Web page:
One project had DXC conduct a thorough investigation into virtual desktop infrastructure (VDI) environments. DXC initiated a process review of DWA’s read requirements to establish best practices for the workflows, graphics, input devices, and color and sound requirements of each artistic department. The animation creation process demands high fidelity, low latency and sound synchronization not needed in typical remote workforce desktop access.

Working directly with artists, the DXC team experimented with configurations until the optimal solution and key parameters for peak remote performance were identified and optimized to create an in-studio work experience. After thorough investigation, DXC determined that the studio’s use of HP’s ZCentral Remote Boost was the optimal and best suited to support their remote capabilities, along with a list of additional features that would support DWA’s future cloud workflows.

“One of the key components in our engagement was that DXC brought in experts to gain a deep understanding of how we work. Matching the understanding of our unique requirements with the expertise and experience provided by DXC has ensured that outcomes really work for us in our environment,” says Wike.

That collaboration also highlighted ways to improve overall user experience. For example, DreamWorks is leveraging the UX/UI expertise of argodesign, a DXC-owned production design company, to create interfaces for a software suite that helps animation artists and technical directors manage the millions of digital assets in film productions.

“Our partnership with DXC is focused on scaling our production capabilities, particularly digital resources, which gives us added capacity to take on new projects." 

Kate Swanborg Senior Vice President for Technology Communications and Strategic Alliances, DreamWorks Animation

Keeping mission-critical work running

Business continuity was always one of the benefits of expanding into a virtual working environment. But, Wike recalls, no one at the time realized how important it would be.

“Being in Southern California, we were always thinking about the potential disruption of an earthquake,” he says. “We weren’t focused on a pandemic.”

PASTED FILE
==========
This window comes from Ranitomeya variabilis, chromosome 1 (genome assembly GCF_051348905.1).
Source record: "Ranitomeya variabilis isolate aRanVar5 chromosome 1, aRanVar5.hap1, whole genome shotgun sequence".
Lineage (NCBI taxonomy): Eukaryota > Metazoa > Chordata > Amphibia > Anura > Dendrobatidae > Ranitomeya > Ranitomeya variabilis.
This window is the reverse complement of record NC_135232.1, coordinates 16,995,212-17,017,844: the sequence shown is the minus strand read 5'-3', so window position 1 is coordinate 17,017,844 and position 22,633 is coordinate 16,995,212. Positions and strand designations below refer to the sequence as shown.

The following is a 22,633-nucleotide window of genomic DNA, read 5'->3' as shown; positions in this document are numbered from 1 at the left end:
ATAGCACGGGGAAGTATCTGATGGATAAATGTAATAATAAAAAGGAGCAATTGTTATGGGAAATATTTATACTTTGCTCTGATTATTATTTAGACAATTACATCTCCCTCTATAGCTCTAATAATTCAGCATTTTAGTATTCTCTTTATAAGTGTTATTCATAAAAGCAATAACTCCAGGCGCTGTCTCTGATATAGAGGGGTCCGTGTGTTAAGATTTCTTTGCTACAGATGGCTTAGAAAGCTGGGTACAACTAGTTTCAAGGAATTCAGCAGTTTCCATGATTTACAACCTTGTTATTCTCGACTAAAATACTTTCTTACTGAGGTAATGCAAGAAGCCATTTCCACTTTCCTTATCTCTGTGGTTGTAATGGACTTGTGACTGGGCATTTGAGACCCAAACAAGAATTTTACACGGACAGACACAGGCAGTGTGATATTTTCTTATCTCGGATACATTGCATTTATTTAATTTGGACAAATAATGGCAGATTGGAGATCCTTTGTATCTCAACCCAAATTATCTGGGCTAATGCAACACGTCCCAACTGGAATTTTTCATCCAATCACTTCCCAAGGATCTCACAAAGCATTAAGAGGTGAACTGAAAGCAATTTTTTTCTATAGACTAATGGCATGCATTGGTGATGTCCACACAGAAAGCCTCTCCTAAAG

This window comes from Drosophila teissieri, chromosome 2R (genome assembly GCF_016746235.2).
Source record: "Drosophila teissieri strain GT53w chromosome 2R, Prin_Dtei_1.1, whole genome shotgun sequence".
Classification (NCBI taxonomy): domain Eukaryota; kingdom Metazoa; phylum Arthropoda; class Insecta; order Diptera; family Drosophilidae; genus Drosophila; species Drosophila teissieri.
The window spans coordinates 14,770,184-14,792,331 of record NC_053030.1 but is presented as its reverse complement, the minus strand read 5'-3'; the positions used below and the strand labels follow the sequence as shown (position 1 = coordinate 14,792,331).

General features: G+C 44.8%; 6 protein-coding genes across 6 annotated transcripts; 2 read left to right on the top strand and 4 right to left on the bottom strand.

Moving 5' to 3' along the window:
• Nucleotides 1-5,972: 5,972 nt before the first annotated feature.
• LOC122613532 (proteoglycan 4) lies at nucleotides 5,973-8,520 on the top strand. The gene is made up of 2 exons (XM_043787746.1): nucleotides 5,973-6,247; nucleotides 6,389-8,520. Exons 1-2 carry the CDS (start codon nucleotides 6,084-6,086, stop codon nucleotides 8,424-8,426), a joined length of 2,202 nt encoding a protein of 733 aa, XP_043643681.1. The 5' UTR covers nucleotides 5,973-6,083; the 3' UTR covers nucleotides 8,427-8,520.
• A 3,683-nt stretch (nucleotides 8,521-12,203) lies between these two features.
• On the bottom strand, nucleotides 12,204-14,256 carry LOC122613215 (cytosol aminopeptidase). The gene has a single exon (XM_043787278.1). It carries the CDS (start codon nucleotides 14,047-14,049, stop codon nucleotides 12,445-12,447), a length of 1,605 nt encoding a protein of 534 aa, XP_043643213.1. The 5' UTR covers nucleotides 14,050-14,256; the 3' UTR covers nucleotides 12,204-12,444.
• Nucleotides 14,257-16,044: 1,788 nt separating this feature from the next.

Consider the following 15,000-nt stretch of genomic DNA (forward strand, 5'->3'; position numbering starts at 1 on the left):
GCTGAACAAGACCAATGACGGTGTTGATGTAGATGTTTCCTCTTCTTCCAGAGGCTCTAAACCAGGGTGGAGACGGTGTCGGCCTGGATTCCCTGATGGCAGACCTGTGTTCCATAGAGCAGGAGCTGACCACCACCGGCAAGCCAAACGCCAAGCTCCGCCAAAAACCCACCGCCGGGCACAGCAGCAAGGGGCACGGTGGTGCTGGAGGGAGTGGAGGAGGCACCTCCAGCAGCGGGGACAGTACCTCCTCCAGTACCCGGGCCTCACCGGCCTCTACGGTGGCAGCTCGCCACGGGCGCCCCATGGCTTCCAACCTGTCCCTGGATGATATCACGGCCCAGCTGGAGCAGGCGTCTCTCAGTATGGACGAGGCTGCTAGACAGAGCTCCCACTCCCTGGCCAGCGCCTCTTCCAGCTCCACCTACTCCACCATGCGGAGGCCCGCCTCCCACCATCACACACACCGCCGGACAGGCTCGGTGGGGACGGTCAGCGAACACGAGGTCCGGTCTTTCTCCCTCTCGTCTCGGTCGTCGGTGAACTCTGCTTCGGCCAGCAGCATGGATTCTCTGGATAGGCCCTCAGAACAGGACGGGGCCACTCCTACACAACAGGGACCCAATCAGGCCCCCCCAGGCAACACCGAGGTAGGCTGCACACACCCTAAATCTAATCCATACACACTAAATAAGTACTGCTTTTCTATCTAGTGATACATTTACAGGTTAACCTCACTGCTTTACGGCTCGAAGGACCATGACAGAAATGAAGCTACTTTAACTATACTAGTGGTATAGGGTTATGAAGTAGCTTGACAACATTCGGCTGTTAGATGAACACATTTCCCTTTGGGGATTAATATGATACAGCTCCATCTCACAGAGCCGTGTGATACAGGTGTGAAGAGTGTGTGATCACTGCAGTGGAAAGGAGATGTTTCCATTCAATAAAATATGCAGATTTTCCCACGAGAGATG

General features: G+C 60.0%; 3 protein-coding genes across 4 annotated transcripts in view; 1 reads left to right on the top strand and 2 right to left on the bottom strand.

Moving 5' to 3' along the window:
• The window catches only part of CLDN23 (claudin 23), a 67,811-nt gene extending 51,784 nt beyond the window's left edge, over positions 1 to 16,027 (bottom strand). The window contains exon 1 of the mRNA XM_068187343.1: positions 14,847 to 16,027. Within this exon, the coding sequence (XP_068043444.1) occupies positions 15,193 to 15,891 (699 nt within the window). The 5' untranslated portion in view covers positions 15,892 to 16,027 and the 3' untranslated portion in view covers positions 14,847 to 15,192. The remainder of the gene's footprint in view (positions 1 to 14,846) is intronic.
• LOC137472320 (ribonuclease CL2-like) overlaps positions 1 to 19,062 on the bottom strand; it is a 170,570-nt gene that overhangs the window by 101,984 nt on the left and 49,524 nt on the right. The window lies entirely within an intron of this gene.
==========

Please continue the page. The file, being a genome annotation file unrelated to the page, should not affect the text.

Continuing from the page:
The VDI review helped to inform part of DWA’s overarching hybrid IT and cloud computing strategy. While the COVID-19 circumstances were not the inspiration for the evaluation, thanks in part to the assessment work conducted with DXC, DreamWorks was well-positioned to pivot into remote workflows and use of HP’s ZCentral.

In mid-March 2020, the importance of a robust continuity plan became readily apparent. Wide-scale shutdowns and stay-at-home orders meant many studios would need to halt work. That’s when business continuity became more than a contingency, Wike says.

“Business continuity moved all the way to the top in about 2 days. All the groundwork we did with DXC and the expertise that they brought in helped us pivot quickly,” he says. “Our artists were up and running within a few days and we are hitting all of our film production milestones.”

“All the groundwork we did with DXC and the expertise that they brought in helped us pivot quickly into a remote-capable environment.”

Jeff Wike Chief Technology Officer, DreamWorks Animation

Close collaboration

To succeed, DWA realized that artists must embrace new digital solutions and workflows. For example, the team spent a lot of time experimenting with solutions to synchronize the audio with the animation to a high degree of accuracy. “Close enough doesn’t work for us,” Wike says.

“DXC understands how we work. They’re part of that integrated team,” he says. “It’s often not clear if I’m working with a DreamWorks engineer or a DXC engineer because we’re all one team.”

Swanborg agrees, adding that the partnership with DXC is helping the company manage its current remote workflow challenges while working toward its future vision of a distributed development pipeline.

“Partnering with DXC led us to have confidence in our abilities to shift our work and our ways of working much more quickly and with increased speed and confidence,” Swanborg says. “What we’re doing together is about future-proofing our infrastructure and our data workflows in a way that will give us the opportunity to be flexible and agile.”